Dr. Rebar has known Harvey for more than 30 years as both a colleague and a friend. The two have done “countless” continuing education programs together and have held similar leadership positions at their home institutions, Rebar says.
“John loves what he does and it shows,” Rebar says. “And even though he loves his work, he always makes time for others. I have truly enjoyed my relationship with John and despite the fact that we have never worked for the same institution, he has influenced how I think, how I teach, and, I hope, how I live. John truly should be regarded as an icon in academic veterinary medicine.”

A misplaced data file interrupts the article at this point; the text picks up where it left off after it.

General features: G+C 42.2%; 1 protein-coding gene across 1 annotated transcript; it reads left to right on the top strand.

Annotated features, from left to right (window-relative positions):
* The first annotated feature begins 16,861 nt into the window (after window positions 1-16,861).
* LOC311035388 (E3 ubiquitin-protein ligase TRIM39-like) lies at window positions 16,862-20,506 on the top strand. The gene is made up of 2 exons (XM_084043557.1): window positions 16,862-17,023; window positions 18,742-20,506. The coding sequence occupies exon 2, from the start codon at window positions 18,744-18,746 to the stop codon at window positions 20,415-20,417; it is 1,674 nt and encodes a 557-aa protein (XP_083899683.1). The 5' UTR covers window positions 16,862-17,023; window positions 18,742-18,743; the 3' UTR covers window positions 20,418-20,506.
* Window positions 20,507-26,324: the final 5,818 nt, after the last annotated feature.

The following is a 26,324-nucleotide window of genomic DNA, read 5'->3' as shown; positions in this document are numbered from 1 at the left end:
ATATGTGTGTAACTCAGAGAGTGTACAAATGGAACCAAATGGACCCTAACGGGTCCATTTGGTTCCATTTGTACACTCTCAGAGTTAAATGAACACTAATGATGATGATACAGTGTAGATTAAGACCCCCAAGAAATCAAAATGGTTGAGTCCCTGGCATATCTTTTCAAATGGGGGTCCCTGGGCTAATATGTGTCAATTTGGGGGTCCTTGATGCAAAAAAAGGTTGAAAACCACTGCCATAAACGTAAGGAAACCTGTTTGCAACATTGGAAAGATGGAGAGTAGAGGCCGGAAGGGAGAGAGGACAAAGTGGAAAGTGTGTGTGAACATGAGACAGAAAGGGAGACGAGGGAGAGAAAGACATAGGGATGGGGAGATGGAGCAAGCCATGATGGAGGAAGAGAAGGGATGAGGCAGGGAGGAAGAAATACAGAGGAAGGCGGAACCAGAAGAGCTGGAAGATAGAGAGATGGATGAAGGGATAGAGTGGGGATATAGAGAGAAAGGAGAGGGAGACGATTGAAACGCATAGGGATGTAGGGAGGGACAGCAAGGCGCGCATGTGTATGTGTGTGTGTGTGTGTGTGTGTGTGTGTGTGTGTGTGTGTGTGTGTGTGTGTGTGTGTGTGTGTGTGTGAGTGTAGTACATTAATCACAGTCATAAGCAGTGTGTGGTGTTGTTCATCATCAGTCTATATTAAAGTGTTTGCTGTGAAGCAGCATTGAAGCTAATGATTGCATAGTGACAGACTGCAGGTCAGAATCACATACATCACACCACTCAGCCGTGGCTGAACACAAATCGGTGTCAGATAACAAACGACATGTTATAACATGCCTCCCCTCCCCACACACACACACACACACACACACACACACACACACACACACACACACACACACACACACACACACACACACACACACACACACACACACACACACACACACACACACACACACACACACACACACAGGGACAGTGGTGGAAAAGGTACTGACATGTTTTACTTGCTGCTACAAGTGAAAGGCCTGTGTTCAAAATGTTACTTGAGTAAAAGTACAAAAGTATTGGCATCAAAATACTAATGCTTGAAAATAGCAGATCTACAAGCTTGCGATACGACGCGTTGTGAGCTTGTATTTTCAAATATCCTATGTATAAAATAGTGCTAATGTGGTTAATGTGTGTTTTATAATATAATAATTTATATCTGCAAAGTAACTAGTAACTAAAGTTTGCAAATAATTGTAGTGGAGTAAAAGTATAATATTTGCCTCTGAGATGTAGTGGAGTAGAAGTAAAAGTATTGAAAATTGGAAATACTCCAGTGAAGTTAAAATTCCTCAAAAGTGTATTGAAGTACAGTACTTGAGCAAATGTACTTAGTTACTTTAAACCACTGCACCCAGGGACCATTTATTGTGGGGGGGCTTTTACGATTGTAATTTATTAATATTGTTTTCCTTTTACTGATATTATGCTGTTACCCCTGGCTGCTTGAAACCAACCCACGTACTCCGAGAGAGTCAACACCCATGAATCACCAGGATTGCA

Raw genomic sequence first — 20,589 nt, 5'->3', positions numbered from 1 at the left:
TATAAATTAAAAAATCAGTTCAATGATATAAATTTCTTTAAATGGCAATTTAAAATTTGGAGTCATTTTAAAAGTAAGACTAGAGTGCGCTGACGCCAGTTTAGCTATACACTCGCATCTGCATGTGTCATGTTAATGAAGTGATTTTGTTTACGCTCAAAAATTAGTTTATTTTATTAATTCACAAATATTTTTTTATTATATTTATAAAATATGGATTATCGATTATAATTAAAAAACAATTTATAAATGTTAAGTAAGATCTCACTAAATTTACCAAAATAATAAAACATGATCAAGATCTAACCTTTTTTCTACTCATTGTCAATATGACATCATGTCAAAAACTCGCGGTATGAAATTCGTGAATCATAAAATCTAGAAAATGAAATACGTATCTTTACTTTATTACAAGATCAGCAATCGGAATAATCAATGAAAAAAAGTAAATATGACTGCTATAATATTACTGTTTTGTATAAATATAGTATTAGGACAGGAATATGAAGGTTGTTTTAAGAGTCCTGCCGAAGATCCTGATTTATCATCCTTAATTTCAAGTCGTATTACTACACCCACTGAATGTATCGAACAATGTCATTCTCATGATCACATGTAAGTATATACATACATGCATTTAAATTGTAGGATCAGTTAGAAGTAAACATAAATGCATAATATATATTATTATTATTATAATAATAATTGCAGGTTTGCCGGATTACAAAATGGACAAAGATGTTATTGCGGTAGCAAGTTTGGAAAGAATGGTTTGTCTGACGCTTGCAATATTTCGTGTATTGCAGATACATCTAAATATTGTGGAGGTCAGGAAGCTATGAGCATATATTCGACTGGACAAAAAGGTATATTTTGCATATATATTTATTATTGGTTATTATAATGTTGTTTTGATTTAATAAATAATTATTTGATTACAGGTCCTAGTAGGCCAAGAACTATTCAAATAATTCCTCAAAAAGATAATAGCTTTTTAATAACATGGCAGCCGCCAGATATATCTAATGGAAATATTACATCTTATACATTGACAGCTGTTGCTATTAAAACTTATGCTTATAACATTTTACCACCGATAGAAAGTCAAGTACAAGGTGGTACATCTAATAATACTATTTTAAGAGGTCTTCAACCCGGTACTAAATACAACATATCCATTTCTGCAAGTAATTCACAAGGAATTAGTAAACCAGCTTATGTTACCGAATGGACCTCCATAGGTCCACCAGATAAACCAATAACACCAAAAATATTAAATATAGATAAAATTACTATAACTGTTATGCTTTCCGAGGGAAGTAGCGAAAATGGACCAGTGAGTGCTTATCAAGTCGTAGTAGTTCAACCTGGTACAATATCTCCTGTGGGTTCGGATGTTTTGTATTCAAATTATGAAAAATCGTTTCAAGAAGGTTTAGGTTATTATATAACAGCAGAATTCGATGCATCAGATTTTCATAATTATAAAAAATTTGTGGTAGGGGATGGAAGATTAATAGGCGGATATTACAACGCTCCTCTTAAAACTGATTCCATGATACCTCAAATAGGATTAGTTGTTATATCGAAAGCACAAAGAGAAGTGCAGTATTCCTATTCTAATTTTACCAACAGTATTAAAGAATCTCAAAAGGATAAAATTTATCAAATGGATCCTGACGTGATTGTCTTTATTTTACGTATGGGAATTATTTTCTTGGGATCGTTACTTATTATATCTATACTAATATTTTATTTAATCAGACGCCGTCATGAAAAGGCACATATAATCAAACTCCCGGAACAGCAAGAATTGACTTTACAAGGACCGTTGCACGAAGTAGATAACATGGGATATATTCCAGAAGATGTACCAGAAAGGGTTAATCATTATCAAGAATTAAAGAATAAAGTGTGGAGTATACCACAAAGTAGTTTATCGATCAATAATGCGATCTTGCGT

Where the Passion Began
Harvey had an interest in animals, especially wild animals, since he was a child. He grew up in western Kansas, where snakes, prairie dogs and other wild animals caught his attention.
This was paralleled in school where Harvey became interested in biology and physiology.
“My mother bought me a book showing a dissection of a frog,” Harvey recalls. “As a child I somehow said, I like animals, I’m interested in wildlife, I like the medical aspect, I guess I want to be a veterinarian.”
Harvey initially planned on going into zoo medicine but reconsidered when he took “Intermediary Metabolism” in his freshman year of vet school at Kansas State University. The course covered topics such as the metabolic role of carbohydrates, lipids, proteins and amino acids, purines, pyrimidines, vitamins and hormones.
The subject piqued his interest, he says. Subsequent classes focusing on pathology, hematology and the related moved him to wanting to earn a Ph.D. and go into teaching.